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View Full Version : Refinish or replace cast iron tub?



jwray
10-29-2004, 09:53 AM
Would like to get some opinions on what to do with my existing cast iron (regular not claw foot style) tub in my bathroom remodel.

The existing tub finish is kind of "hazy" on the inside and has a few small rust spots around the drain and overflow openings. I've heard mixed comments about having a cast iron tub refinished.

Any thoughts on the viability of refinishing?
...preferred methods?
...approx cost?

I guess I would prefer to have it refinished vs. hauling it off the second floor and out of the house, but I'm going to actually move it to the other side of the bathroom, so other than the removal hassle installing a new tub would not be too difficult (I know the removal down the stairs will not be easy - been there before, twice. Feel sorry for the guys that lugged it up there.)

...but if you vote for replace what is your preference steel or fiberglass?

Thanks,

Joel

Terry
10-29-2004, 10:48 AM
Refinishing is never as good as replacement. It does save the time and money of removing and reinstalling a tub and tile.

If you are moving the old tub, keep on moving it to the dump.
You will never get a better chance than now for replacement.

For new tubs, I like cast iron and acrylic.

mradtke
10-29-2004, 03:25 PM
Joel,

The best way to remove a cast iron tub is to put on your safety glasses and break it up with a sledge hammer. You'll still have to carry the pieces down the stairs though.

30 years ago, I replaced a 30 year old cast iron tub with a steel one. The old cast iron tub looked awful. My steel tub still looked great 30 years later, probably because we only used non-abrasive cleaners on it. The reason that I wanted to replace it again was because of opportunity, I was remodling the bath anyhow, and there were two chips in the finish caused by contractors dropping tools.

So, I did a lot of research, just as you are doing now. What I found is that steel tubs have the same finish as cast iron and should have about the same life. The downside of steel is that it sounds tinny when you rap on it while cast iron makes a high quality thunk.

I read lots on the various types of plastic tubs and what I found was that there is plentiful information about what to do when they crack and many claims that new plastic tubs don't crack anymore. I seem to remember those same claims 30 years ago. So, I chose a steel tub again. But, before you make your decision, please consider my earlier post on damaged steel tubs and the fact that I have little experience and that Terry is an expert.

Good luck,
Mike

jimbo
10-29-2004, 04:59 PM
For reasons which plumbers are probably not supposed to understand, steel tubs are easier to chip than cast iron. They are also more prone to develop rust around the drains and overflows. You got 30 years of good service out of yours, which is probbly about double the "rated" life expectancy of steel tub. Can't argue with success!. You made good points about using the proper cleaning material.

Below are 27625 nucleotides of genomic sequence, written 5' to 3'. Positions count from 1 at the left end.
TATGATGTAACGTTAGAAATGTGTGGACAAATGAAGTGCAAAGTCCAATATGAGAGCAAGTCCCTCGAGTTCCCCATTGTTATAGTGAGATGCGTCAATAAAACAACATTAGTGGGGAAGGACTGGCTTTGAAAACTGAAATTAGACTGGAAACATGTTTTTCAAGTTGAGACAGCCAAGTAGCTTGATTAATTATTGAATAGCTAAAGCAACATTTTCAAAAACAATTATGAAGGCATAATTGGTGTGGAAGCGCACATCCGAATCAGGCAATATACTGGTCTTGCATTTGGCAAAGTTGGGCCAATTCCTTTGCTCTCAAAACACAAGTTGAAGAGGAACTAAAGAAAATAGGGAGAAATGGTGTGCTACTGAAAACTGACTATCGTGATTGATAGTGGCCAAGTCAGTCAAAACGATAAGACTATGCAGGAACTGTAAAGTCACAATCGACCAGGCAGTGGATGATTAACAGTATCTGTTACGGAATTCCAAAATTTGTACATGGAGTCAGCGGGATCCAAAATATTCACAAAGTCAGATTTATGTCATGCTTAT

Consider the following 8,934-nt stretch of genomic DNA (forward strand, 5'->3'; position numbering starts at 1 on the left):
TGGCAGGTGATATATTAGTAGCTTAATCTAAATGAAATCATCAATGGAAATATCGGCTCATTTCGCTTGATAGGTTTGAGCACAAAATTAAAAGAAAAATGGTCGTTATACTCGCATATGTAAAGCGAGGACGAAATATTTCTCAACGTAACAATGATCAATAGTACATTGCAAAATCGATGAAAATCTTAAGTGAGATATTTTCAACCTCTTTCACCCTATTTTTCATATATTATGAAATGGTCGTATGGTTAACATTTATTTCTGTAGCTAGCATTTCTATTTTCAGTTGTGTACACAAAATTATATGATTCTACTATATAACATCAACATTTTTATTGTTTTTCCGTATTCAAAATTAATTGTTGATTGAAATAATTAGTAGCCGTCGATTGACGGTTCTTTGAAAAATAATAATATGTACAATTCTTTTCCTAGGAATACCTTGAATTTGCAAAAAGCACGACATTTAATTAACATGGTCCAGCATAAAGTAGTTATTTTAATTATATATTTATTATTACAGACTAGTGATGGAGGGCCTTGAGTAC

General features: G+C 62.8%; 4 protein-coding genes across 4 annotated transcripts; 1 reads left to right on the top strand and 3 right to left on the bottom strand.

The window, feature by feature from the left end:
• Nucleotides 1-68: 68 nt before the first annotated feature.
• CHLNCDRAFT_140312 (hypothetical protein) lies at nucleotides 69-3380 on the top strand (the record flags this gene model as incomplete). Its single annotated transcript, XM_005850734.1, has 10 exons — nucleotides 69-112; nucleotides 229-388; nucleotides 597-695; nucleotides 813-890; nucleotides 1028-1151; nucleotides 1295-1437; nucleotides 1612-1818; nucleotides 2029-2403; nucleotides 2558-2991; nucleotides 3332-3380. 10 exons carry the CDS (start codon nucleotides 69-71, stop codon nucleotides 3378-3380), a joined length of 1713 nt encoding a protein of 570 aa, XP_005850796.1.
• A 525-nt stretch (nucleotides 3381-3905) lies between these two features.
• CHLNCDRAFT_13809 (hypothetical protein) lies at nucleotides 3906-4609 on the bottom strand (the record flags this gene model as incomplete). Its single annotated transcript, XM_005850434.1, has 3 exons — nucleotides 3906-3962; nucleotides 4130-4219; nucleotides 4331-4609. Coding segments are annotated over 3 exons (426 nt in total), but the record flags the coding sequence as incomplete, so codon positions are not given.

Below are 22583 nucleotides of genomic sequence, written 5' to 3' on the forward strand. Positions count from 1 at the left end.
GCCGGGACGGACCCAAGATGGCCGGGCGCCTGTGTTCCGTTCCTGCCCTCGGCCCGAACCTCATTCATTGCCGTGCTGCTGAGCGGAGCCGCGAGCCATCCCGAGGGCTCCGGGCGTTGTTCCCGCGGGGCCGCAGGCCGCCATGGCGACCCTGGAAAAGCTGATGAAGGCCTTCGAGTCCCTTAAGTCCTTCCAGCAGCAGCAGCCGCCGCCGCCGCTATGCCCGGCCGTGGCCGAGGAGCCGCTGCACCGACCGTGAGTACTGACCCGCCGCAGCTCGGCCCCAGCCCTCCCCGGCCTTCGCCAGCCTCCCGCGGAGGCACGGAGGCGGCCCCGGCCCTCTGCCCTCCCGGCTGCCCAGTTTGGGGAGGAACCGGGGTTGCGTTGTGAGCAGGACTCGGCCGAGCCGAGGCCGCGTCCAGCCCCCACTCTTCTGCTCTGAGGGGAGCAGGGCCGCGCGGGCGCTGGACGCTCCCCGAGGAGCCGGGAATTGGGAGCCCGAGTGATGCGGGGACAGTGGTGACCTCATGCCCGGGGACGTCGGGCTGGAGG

hj
10-30-2004, 06:55 AM
Refinishing is only a good choice, albeit not a perfect one, when the alternative is to tear out the walls and replace the tub. You are going to do that anyway, so scrap the tub and install a new one. It is not that big of a job to get it out of the house. Disposing of it after than can be the hard job.

AllSurfaceRenew
11-02-2008, 08:49 PM
Refinishing is never as good as replacement. It does save the time and money of removing and reinstalling a tub and tile.

If you are moving the old tub, keep on moving it to the dump.
You will never get a better chance than now for replacement.

For new tubs, I like cast iron and acrylic.


I own a tub, tile and countertop refinishing business in Austin TX and I agree with Terry. Refinishing is the next best thing to replacement, and it is much more affordable, but it can't match a new bathtub that's been manufactured in a controlled setting.

I also come across some clients that are never entirely happy with a refinished tub even if it comes out great - and so I always suggest that you replace if you prefer that option. There's no better time to replace than when it's already being moved.

Good luck

Jose Olmedo
AllSurfaceRenew.com
tub, tile and countertop refinishing

bathtub refinisher
12-21-2008, 05:17 PM
I own a tub, tile and countertop refinishing business in Austin TX and I agree with Terry. Refinishing is the next best thing to replacement, and it is much more affordable, but it can't match a new bathtub that's been manufactured in a controlled setting.

I also come across some clients that are never entirely happy with a refinished tub even if it comes out great - and so I always suggest that you replace if you prefer that option. There's no better time to replace than when it's already being moved.

Good luck

Jose Olmedo
AllSurfaceRenew.com
tub, tile and countertop refinishing

I also agree with Jose, if at all possible replace it! Refinishing is a short term solution but can last quite a few years if done properly.

hj
12-22-2008, 09:39 AM
As far as a new tub is concerned, my preferences go
1. Cast iron
2. Americast
3. acrylic
4. fiberglass
99. steel.